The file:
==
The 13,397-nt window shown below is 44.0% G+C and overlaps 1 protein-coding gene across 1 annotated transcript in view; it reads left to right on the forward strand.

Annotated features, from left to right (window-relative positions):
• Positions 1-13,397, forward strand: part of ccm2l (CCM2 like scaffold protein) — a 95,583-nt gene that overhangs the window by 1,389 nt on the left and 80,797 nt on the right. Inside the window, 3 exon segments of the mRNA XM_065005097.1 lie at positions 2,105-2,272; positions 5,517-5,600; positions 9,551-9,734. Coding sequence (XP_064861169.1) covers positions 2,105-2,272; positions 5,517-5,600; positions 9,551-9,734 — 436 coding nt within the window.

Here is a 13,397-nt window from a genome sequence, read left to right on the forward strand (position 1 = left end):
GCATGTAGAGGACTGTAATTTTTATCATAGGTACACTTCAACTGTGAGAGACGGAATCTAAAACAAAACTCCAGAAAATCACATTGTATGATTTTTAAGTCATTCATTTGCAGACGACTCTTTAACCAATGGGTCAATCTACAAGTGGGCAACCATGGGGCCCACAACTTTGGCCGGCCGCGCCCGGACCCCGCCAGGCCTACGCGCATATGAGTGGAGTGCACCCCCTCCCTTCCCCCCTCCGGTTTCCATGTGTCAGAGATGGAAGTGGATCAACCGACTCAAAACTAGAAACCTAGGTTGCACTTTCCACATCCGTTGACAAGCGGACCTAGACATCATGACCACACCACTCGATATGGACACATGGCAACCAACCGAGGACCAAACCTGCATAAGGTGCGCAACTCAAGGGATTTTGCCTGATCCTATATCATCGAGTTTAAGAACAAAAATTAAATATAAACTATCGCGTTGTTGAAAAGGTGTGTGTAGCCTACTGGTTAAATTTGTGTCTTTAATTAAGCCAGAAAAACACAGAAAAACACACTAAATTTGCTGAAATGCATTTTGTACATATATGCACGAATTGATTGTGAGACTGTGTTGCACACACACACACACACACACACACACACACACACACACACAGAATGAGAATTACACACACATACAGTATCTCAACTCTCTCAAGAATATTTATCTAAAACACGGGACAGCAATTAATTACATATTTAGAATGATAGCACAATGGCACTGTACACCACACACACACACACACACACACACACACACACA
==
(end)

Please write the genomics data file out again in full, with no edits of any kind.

The 13,397-nt window shown below is 44.0% G+C and overlaps 1 protein-coding gene across 1 annotated transcript in view; it reads left to right on the forward strand.

Annotated features, from left to right (window-relative positions):
• Positions 1-13,397, forward strand: part of ccm2l (CCM2 like scaffold protein) — a 95,583-nt gene that overhangs the window by 1,389 nt on the left and 80,797 nt on the right. Inside the window, 3 exon segments of the mRNA XM_065005097.1 lie at positions 2,105-2,272; positions 5,517-5,600; positions 9,551-9,734. Coding sequence (XP_064861169.1) covers positions 2,105-2,272; positions 5,517-5,600; positions 9,551-9,734 — 436 coding nt within the window.

Here is a 13,397-nt window from a genome sequence, read left to right on the forward strand (position 1 = left end):
GCATGTAGAGGACTGTAATTTTTATCATAGGTACACTTCAACTGTGAGAGACGGAATCTAAAACAAAACTCCAGAAAATCACATTGTATGATTTTTAAGTCATTCATTTGCAGACGACTCTTTAACCAATGGGTCAATCTACAAGTGGGCAACCATGGGGCCCACAACTTTGGCCGGCCGCGCCCGGACCCCGCCAGGCCTACGCGCATATGAGTGGAGTGCACCCCCTCCCTTCCCCCCTCCGGTTTCCATGTGTCAGAGATGGAAGTGGATCAACCGACTCAAAACTAGAAACCTAGGTTGCACTTTCCACATCCGTTGACAAGCGGACCTAGACATCATGACCACACCACTCGATATGGACACATGGCAACCAACCGAGGACCAAACCTGCATAAGGTGCGCAACTCAAGGGATTTTGCCTGATCCTATATCATCGAGTTTAAGAACAAAAATTAAATATAAACTATCGCGTTGTTGAAAAGGTGTGTGTAGCCTACTGGTTAAATTTGTGTCTTTAATTAAGCCAGAAAAACACAGAAAAACACACTAAATTTGCTGAAATGCATTTTGTACATATATGCACGAATTGATTGTGAGACTGTGTTGCACACACACACACACACACACACACACACACACACACACACAGAATGAGAATTACACACACATACAGTATCTCAACTCTCTCAAGAATATTTATCTAAAACACGGGACAGCAATTAATTACATATTTAGAATGATAGCACAATGGCACTGTACACCACACACACACACACACACACACACACACACACA